OFFICIALS BEGIN REWRITING ARUNDEL CHARTER: Following the passage of eight amendments to the Anne Arundel County Charter in the general election this month, government officials are now working to rewrite the charter in the 30 days after the election. Dana Munro/The Annapolis Capital.

ARUNDEL’s HIGHEST PAID EMPLOYEES ARE … Anne Arundel County’s chief administrative officer, fire chief, chief of police and director of public works are the county’s highest-paid employees in fiscal 2023, according to data obtained by The Capital. Dana Munro/The Capital Gazette.

THREE HARFORD WOMEN MAKE HISTORY: Three Harford County women have won the general election in positions that had long been held by men. Those women, all Republicans, are: Jessica Boyle-Tsottles, who will serve as the District E council member; Alison Healey, who will serve as state’s attorney; and Michelle Karczeski, who will serve as clerk of the Circuit Court. Jason Fontelieu/The Aegis.

BAY COMMISSION EXEC DIRECTOR RETIRES AFTER 35 YEARS: Not long after Ann Swanson began working to restore the Chesapeake Bay, a grade school student asked her, “What are you going to do when the Bay is saved? What’s your next job?” Swanson recalls that question with a wry smile. She never got another job. She’s been laboring for nearly four decades to clean up and revitalize the ailing estuary. On Nov. 21, she retired after almost 35 years as executive director of the Chesapeake Bay Commission. Timothy B. Wheeler/Bay Journal News Service.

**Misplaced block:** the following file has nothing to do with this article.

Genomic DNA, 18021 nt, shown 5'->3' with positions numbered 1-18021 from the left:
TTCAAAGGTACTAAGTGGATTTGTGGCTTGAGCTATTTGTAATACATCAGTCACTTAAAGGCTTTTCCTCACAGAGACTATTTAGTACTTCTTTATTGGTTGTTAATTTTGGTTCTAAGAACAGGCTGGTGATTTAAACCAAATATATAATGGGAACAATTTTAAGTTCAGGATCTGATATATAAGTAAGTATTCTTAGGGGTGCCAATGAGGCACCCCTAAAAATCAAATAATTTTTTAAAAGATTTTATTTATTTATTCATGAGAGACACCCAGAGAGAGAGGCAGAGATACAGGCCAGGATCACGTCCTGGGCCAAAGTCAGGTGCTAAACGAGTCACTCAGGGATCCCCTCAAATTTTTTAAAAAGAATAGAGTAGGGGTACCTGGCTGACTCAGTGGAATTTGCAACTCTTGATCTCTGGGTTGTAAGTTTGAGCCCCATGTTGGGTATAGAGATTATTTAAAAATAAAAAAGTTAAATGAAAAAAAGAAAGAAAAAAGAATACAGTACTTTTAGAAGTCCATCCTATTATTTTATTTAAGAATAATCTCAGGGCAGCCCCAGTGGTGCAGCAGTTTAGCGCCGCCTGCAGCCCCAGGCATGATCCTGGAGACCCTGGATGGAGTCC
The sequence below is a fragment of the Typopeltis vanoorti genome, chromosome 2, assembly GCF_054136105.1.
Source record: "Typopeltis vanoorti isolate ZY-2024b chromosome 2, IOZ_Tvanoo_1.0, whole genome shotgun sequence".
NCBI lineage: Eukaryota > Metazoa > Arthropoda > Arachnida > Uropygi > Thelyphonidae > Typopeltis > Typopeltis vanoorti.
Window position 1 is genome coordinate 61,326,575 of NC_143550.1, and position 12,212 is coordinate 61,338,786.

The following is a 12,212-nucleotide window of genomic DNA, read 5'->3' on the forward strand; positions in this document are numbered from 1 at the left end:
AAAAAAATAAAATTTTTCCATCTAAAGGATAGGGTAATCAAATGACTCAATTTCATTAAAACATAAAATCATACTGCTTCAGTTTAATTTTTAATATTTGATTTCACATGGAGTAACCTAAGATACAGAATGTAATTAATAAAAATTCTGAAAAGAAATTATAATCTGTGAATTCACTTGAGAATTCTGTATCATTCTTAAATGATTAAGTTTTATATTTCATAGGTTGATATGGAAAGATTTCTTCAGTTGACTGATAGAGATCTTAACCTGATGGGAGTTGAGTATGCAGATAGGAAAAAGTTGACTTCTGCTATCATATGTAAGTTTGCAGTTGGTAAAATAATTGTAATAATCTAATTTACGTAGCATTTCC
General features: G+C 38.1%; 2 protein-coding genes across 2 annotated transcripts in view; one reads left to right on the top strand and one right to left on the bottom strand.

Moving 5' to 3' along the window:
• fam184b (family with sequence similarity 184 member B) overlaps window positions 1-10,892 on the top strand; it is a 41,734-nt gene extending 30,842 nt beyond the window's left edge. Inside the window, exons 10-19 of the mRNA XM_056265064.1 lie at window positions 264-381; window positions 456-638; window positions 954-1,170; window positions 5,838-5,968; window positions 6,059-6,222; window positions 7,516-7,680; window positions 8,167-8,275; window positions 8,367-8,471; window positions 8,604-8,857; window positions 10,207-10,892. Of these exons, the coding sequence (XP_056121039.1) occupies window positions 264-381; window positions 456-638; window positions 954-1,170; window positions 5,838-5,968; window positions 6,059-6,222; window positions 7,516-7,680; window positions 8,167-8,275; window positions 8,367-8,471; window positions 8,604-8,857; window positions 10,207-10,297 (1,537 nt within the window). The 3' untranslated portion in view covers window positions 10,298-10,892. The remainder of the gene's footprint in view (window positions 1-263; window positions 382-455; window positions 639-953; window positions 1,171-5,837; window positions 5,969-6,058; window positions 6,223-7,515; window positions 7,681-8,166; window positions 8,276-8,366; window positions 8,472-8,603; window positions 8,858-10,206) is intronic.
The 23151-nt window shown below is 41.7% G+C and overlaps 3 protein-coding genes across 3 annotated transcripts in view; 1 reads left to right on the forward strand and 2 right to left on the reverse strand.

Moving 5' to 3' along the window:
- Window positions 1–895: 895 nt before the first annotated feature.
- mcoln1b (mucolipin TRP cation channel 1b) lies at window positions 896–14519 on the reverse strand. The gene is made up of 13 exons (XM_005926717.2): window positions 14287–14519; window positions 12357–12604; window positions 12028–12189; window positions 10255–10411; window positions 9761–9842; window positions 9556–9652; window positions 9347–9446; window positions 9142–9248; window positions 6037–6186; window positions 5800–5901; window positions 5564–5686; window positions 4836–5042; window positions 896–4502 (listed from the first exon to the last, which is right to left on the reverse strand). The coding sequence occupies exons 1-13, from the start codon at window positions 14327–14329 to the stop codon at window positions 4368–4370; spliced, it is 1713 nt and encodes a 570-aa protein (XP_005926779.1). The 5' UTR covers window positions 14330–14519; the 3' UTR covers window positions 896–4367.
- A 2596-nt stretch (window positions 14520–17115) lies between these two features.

GUARANTEED INCOME AIDING B’MORE RESIDENTS: Baltimore Mayor Brandon Scott is among more than 100 mayors across the country participating in the Mayors for Guaranteed Income initiative. He worked with groups such as the nonprofit CASH Campaign of Maryland (Creating Assets, Savings and Hope), on the details. CASH operates the program. Billy Jean Louis/The Baltimore Sun.

JUDGE RULES BA CO POLICE VIOLATED COUPLE’s RIGHTS: Baltimore County police violated the constitutional rights of a Gwynn Oak couple when officers forced them from their home at gunpoint during a February 2019 arrest, according to a federal judge, who ruled Tuesday that a resulting lawsuit could move forward. Lia Russell and Sabrina LaBoeuf/The Baltimore Sun.

About The Author

Cynthia Prairie

Contributing Editor Cynthia Prairie has been a newspaper editor since 1979, when she began working at The Raleigh Times. Since then, she has worked for The Baltimore News American, The Chicago Sun-Times, The Prince George’s Journal and Baltimore County newspapers in the Patuxent Publishing chain, including overseeing The Jeffersonian when it was a two-day a week business publication. Cynthia has won numerous state awards, including the Maryland State Bar Association’s Gavel Award. Besides compiling and editing the daily State Roundup, she runs her own online newspaper, The Chester Telegraph. If you have additional questions or comments contact Cynthia at: